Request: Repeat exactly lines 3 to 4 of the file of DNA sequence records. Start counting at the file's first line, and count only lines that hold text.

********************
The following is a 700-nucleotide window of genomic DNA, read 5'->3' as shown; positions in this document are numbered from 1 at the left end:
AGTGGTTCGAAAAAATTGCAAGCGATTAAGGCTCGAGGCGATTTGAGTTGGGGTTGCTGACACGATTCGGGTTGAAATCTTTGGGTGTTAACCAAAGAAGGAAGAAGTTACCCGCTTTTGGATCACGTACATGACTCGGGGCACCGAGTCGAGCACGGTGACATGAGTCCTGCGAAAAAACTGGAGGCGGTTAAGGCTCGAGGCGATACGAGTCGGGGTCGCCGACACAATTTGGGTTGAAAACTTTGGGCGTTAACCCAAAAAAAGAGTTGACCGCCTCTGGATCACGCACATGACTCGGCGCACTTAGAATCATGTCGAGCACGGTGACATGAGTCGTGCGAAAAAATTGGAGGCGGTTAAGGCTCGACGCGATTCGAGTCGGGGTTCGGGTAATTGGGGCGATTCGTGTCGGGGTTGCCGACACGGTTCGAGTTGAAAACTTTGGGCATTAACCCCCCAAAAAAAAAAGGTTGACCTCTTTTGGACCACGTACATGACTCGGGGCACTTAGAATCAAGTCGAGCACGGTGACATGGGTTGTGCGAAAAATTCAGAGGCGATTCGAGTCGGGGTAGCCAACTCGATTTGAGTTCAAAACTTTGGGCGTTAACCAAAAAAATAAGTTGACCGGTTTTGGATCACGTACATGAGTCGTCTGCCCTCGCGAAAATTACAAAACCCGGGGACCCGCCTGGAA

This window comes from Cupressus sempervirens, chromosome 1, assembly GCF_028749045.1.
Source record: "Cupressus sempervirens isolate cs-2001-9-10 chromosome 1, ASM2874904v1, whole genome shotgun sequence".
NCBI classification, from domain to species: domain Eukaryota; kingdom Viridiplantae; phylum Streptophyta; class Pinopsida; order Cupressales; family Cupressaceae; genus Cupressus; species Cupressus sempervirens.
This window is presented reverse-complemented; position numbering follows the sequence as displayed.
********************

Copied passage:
This window comes from Cupressus sempervirens, chromosome 1, assembly GCF_028749045.1.
Source record: "Cupressus sempervirens isolate cs-2001-9-10 chromosome 1, ASM2874904v1, whole genome shotgun sequence".